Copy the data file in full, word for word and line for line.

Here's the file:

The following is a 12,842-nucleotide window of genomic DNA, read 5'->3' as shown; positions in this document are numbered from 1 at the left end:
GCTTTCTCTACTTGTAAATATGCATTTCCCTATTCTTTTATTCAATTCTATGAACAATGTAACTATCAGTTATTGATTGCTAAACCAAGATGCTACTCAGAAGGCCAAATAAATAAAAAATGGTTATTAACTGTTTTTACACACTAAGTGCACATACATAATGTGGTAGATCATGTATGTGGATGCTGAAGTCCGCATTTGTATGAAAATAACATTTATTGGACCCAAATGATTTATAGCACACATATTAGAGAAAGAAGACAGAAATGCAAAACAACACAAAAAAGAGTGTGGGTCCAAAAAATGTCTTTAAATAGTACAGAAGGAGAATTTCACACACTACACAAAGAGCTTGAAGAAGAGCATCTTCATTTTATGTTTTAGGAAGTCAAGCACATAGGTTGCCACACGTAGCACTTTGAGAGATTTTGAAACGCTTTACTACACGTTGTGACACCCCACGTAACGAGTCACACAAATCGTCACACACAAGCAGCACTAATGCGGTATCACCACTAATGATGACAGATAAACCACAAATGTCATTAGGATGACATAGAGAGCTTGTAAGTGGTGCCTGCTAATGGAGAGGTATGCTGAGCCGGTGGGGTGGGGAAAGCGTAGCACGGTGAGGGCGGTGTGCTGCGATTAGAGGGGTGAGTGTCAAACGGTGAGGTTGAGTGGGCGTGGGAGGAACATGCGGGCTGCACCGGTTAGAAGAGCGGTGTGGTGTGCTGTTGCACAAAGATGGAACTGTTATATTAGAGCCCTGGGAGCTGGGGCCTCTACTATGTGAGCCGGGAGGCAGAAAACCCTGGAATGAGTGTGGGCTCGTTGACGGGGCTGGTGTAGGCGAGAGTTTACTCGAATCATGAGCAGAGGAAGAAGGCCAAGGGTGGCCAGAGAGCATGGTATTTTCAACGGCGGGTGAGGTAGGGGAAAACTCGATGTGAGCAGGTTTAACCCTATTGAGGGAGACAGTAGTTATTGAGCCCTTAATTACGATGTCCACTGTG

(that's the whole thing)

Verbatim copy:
The following is a 12,842-nucleotide window of genomic DNA, read 5'->3' as shown; positions in this document are numbered from 1 at the left end:
GCTTTCTCTACTTGTAAATATGCATTTCCCTATTCTTTTATTCAATTCTATGAACAATGTAACTATCAGTTATTGATTGCTAAACCAAGATGCTACTCAGAAGGCCAAATAAATAAAAAATGGTTATTAACTGTTTTTACACACTAAGTGCACATACATAATGTGGTAGATCATGTATGTGGATGCTGAAGTCCGCATTTGTATGAAAATAACATTTATTGGACCCAAATGATTTATAGCACACATATTAGAGAAAGAAGACAGAAATGCAAAACAACACAAAAAAGAGTGTGGGTCCAAAAAATGTCTTTAAATAGTACAGAAGGAGAATTTCACACACTACACAAAGAGCTTGAAGAAGAGCATCTTCATTTTATGTTTTAGGAAGTCAAGCACATAGGTTGCCACACGTAGCACTTTGAGAGATTTTGAAACGCTTTACTACACGTTGTGACACCCCACGTAACGAGTCACACAAATCGTCACACACAAGCAGCACTAATGCGGTATCACCACTAATGATGACAGATAAACCACAAATGTCATTAGGATGACATAGAGAGCTTGTAAGTGGTGCCTGCTAATGGAGAGGTATGCTGAGCCGGTGGGGTGGGGAAAGCGTAGCACGGTGAGGGCGGTGTGCTGCGATTAGAGGGGTGAGTGTCAAACGGTGAGGTTGAGTGGGCGTGGGAGGAACATGCGGGCTGCACCGGTTAGAAGAGCGGTGTGGTGTGCTGTTGCACAAAGATGGAACTGTTATATTAGAGCCCTGGGAGCTGGGGCCTCTACTATGTGAGCCGGGAGGCAGAAAACCCTGGAATGAGTGTGGGCTCGTTGACGGGGCTGGTGTAGGCGAGAGTTTACTCGAATCATGAGCAGAGGAAGAAGGCCAAGGGTGGCCAGAGAGCATGGTATTTTCAACGGCGGGTGAGGTAGGGGAAAACTCGATGTGAGCAGGTTTAACCCTATTGAGGGAGACAGTAGTTATTGAGCCCTTAATTACGATGTCCACTGTG